We have already profiled three members of the Mid-American Conference's top-ranked defense from 2012 in our Top 68 countdown. For my money, the fourth member of that defense to find himself in this list is the best of the group. The final player on our list before we (finally) reach the top ten is Bowling Green State University linebacker Gabe Martin.
It is no small accomplishment for a sophomore to be named first-team all-conference, especially when he did not even start every game. Age and experience aside, though, Martin clearly deserved the honor. On a defense with the likes of Dwayne Woods, he led BGSU in tackles with 70 in 2012. He was second behind only Chris Jones in tackles for loss (8.5) and yards lost on those tackles (46). He was also second to Jones in sacks, as he accumulated 4.5 for the season. His ferocious tackling led to two forced fumbles and a fumble recovery.
Martin was also a very good pass defender. He recorded one interception and also accounted for five passes broken up and six passes defended.
Did I mention that he also contributed on special teams? Martin was one of three BGSU players to record a blocked kick during the 2012 season.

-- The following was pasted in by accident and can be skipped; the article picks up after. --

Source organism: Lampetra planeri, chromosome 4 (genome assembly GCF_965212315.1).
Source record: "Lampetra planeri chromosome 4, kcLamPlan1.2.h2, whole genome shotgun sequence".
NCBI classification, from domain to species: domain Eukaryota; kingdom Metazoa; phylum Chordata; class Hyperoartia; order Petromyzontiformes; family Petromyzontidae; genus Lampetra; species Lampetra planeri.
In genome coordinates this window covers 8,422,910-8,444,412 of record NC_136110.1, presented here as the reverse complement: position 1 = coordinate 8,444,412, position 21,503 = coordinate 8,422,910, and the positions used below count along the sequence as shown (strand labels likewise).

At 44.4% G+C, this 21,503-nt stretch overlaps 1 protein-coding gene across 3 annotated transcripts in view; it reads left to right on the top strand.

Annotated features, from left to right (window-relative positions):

What can this redshirt junior from Grand Blanc, Mich. do for an encore? With the departure of Jones and Woods, Martin will certainly be tasked with more responsibility and will need to assume a bigger leadership role.
One interesting question going into the season will be whether or not Martin will be tasked with getting more quarterback pressures. Jones accounted for 12.5 sacks from the defensive line in 2012, and it is probably unrealistic to expect this year's defensive line to replicate that. In order to help the secondary, Dave Clawson might seek to get sacks and quarterback pressure from other players, including Martin.
However, Martin is clearly valuable in pass coverage, and one of the facets of BGSU's defense that allowed it to succeed last year was their ability to generate pressure from the defensive line. When the team was able to do that, it freed up linebackers to play more coverage and left fewer open areas for opposing quarterbacks to find receivers.
The positive for the Falcons is that Martin has such a diverse range of ability that any decision made by Clawson will likely benefit the defense as a whole. Martin is the type of player who makes plays, no matter what you ask him to do. The scary part for the 12 other offenses in the MAC is that Martin is entering just his third season of play and may be just beginning to tap his potential.
The future is difficult to predict, but at this time next year, it should not be a surprise if Martin is not just on the cusp of the MAC's ten best players but at the very top of that list.